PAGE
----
Beginning, for the sake of argument, with Pound, or for sake of argument, with Apollinaire, or with Stein, linearity was exploded. We have lived all our lives with this, and Clark Coolidge is one of our stellar exemplars. In an astounding number of books published since his first in 1966, Coolidge has proven to be restless, consistent, and prolific. Constantly examining new ways of exploring language, Coolidge has never stayed in one particular mode, or scale, of writing. It goes without saying that, along with that fearlessness to break new ground, there is variability, not predictability. Certain Coolidge books will appeal more to certain readers than others. What is incontestable is the appeal of Coolidge’s intellect, his brilliant handling of the English language, and his ability to make words sound, or play, against each other so that hidden assonances and meanings are always pooling up from beneath the literal text.
From 1964 to 1966, Coolidge co-published and co-edited with Michael Palmer three numbers of the poetry journal Joglars. This activity brought Coolidge into close contact with poets of the New York School as well as with the Concrete Poetry movement. His first book of poems, Flag Flutter & U.S. Electric, was published by Aram Saroyan’s Lines Books in 1966, as was his second, CLARK COOLIDGE. Coolidge’s poems from this era using word-shards and small durable word-constellations share a minimalist scale with Saroyan’s poems of the period:
(from CLARK COOLIDGE
(New York: Lines, 1967)
Coolidge himself described another book of his early poetry, written in San Francisco in 1967, as being “a time of fascination with word-fragmentation, building from syllabic plucks, particularly the ends of words.” Inspired by Marcel Duchamp and Robert Smithson, Coolidge at that time was experimenting with spliced tape recordings of his poetry. The book Coolidge referred to was ING, published in 1968 by Angel Hair Books. Poems from ING as well as from the 1971 Adventures in Poetry publication, The So, were among those collected in Coolidge’s 1970 book, Space, published by Harper & Row. Coolidge became famous for a Concrete-like use of language’s fragments, as in the end of his poem “AD,” published in both ING and Space:
With this kind of poetry, sound and visual aspect are crucial. Comparing the spatial elegance in the Angel Hair version to the more manicured Harper & Row layout, one can observe how critical the visual element is to the complete comprehension of Coolidge’s project.
Space sports a cover by Jasper Johns, ING’s cover was by Philip Guston, and The So’s by Brice Marden. Far from anomalous, the relationship of Coolidge’s writing to visual art, as well his relationship to music and sound, proves essential. A trained percussionist and drummer, Coolidge had also been in a band with poet David Meltzer. A significant meeting at that time was with the painter Philip Guston, with whom Coolidge would do many collaborations. “CC down to the syllable, PG down to the one line, somehow generatively in parallel,” according to Coolidge.
I would like to suggest that Coolidge, fitting in to a post-Ashberyan context in the late 1960s, is a central, rather than peripheral, member of the second generation New York School poets, while simultaneously moving beyond that definition to engage other equally relevant signs of the times. It is widely acknowledged that Ashbery’s poem “Europe,” which begins,
To employ her
Morning fed on the
light blue wood
of the mouth
in which each line is a sentence fragment, independent syntactically from the lines on either side of it, forging a poetic equivalent to the version of abstraction found in a Rauschenberg combine, and yet possessing a continuous flow and rhythm more reminiscent of the gestures of a 1951-era Pollock, deeply affected the poets of Coolidge’s generation. “Europe” was first published in Big Table in 1959 and collected in Ashbery’s book The Tennis Court Oath in 1962.
Ron Padgett, although his phrases, even in his earliest works, tended to have a more mock-narrative thread, was also influenced by such abstraction and could write lines like:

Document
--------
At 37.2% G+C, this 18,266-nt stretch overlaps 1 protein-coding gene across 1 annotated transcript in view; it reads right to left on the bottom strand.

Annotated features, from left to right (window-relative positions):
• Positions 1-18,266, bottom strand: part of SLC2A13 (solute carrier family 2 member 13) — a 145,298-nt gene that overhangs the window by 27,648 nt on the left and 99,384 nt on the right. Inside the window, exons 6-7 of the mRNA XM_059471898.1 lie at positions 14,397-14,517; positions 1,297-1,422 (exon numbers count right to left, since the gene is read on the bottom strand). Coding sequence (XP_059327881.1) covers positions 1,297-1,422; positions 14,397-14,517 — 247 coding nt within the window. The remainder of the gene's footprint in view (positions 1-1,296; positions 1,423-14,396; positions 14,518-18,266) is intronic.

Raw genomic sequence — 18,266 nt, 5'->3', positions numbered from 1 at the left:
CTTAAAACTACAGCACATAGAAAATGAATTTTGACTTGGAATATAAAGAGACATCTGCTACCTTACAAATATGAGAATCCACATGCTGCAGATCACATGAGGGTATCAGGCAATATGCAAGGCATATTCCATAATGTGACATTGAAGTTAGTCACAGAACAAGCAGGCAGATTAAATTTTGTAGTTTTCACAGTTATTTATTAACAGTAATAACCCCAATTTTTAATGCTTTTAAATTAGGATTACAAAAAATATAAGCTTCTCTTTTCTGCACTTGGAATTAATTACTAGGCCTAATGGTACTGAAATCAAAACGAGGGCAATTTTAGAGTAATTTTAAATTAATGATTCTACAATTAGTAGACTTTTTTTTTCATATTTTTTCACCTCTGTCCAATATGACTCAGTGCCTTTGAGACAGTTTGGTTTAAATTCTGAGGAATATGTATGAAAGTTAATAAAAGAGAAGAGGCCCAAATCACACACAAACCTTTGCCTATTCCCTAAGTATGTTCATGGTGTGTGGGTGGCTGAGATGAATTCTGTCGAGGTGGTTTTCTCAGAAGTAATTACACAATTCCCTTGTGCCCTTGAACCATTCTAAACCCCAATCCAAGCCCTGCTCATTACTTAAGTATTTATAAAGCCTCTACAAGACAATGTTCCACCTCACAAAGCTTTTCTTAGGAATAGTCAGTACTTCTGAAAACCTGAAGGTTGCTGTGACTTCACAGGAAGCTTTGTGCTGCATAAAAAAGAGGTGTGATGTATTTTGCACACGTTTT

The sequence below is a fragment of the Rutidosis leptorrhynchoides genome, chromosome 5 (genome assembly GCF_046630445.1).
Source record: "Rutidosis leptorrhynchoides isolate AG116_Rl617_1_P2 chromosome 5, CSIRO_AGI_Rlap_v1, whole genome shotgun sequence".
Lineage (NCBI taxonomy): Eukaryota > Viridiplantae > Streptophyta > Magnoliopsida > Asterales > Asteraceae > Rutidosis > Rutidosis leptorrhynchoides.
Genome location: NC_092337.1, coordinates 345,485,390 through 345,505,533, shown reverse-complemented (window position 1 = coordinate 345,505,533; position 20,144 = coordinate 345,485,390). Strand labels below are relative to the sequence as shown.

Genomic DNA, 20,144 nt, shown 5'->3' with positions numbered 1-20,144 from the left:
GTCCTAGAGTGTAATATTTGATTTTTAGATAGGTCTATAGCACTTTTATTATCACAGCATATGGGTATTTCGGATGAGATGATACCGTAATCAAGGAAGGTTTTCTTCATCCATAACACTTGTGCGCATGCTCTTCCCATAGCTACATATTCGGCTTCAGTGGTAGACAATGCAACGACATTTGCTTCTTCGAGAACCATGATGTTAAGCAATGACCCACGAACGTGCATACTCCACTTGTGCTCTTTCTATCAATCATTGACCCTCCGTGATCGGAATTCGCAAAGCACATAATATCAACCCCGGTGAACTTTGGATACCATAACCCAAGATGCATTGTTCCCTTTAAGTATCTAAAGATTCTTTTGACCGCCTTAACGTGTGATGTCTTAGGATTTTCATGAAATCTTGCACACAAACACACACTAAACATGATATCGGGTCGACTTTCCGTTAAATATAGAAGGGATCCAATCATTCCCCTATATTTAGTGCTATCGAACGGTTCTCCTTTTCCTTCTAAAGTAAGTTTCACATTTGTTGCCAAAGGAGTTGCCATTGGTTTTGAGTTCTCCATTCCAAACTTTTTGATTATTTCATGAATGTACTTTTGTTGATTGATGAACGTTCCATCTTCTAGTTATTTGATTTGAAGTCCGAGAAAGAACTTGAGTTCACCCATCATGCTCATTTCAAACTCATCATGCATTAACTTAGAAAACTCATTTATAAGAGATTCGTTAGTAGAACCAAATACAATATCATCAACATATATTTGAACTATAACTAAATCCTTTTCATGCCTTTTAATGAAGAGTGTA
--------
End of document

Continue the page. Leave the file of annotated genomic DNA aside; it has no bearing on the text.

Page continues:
To blot the lumber
Like a gradually hard mode
All bring and forehead in the starry grab
And its slivers
off bending down the thrown gulp
In funny threes
So the old fat flies toward the brain
And a dent on brilliance…
(from “Detach, Invading,”
Great Balls Of Fire, 1969)
An even closer parallel, especially to some of Coolidge’s more expansive, less concrete, works (see Flag Flutter & U.S. Electric or poems from that volume reprinted in Space, such as “Fed Drapes,” “The Image Furnace, Under Brine,” “Machinations Calcite,” “A Nerve Treatment,” “Echo & Mildew,” “The Tab”) is found in some of the poems collected in Dick Gallup’s Where I Hang My Hat (New York: Harper & Row, 1970). The first poem in Flag Flutter is called “Acid”:
Blackie was met at the subway
wished for pumice sunny flags
WE GO DOWN WE GO DOWN
“Giant Grouper” said, in cold spray net tank
GREENS deep at me
tapped the wrong uncle & spoke intimately
in foetal lift of potty stalagmites, resting
hair pillows edges of dead batteries
earth vanity error: drainage , settle
cigarette balls on umber pools
the corners left to never return. . .
“call soon, I was underground”
“Acid” is constructively compared with Gallup’s poem “Recoting,” which begins:
The nerves tested to the end of violence
Are they the handy golden bar?
Each time return Feet
In the yellow sluggish Pilfered
Rain Alas! The darting
Two-fold dripping carcass music
The last quick square above the last…
In both cases, sections of syntactically functional text are accosted by dislocated phrases or, often, individual words, emphasized by their spaced-out layout on the page. It is a moot point, though perhaps a humorous one, to consider what effect controlled substances may have had on such a poetics. The title “Acid” itself would seem to indicate a certain modus operandi, if not necessarily for writing the poem (or suite of poems—it is the first, and possibly programmatic, poem in Coolidge’s first book) then for a way of organizing or dis-organizing perception.
But Coolidge is one of those rare artists who seem to appeal across the board. Not only New York School, with its interest in the visual and the arch, but also the Language School, with its investigations into the solidity and insolidity of language’s capability to convey meaning, paid close attention to Coolidge’s experiments. Ron Silliman, who devoted an issue of his journal Tottel’s to Coolidge’s poetry and published his 1974 book The Maintains, has written, “…when Coolidge and [Robert] Grenier extended the definition of language beyond discourse, it seemed that a reinvestigation of the whole act of writing was not only possible, but necessary. Any other tendency now is mere decoration.”